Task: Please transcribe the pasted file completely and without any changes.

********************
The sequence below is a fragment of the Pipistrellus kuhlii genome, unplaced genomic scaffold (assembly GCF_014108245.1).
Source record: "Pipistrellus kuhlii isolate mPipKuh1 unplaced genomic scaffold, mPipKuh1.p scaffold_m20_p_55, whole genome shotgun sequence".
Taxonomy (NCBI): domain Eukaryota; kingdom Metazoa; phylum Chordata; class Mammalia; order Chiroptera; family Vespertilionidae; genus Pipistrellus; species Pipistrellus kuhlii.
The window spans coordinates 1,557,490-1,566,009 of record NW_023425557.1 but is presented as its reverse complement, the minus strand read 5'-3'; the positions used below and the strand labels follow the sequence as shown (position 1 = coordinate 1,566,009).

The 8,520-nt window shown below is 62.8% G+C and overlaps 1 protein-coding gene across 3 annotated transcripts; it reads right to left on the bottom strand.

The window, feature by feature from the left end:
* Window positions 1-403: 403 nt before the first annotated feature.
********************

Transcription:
The sequence below is a fragment of the Pipistrellus kuhlii genome, unplaced genomic scaffold (assembly GCF_014108245.1).
Source record: "Pipistrellus kuhlii isolate mPipKuh1 unplaced genomic scaffold, mPipKuh1.p scaffold_m20_p_55, whole genome shotgun sequence".
Taxonomy (NCBI): domain Eukaryota; kingdom Metazoa; phylum Chordata; class Mammalia; order Chiroptera; family Vespertilionidae; genus Pipistrellus; species Pipistrellus kuhlii.
The window spans coordinates 1,557,490-1,566,009 of record NW_023425557.1 but is presented as its reverse complement, the minus strand read 5'-3'; the positions used below and the strand labels follow the sequence as shown (position 1 = coordinate 1,566,009).

The 8,520-nt window shown below is 62.8% G+C and overlaps 1 protein-coding gene across 3 annotated transcripts; it reads right to left on the bottom strand.

The window, feature by feature from the left end:
* Window positions 1-403: 403 nt before the first annotated feature.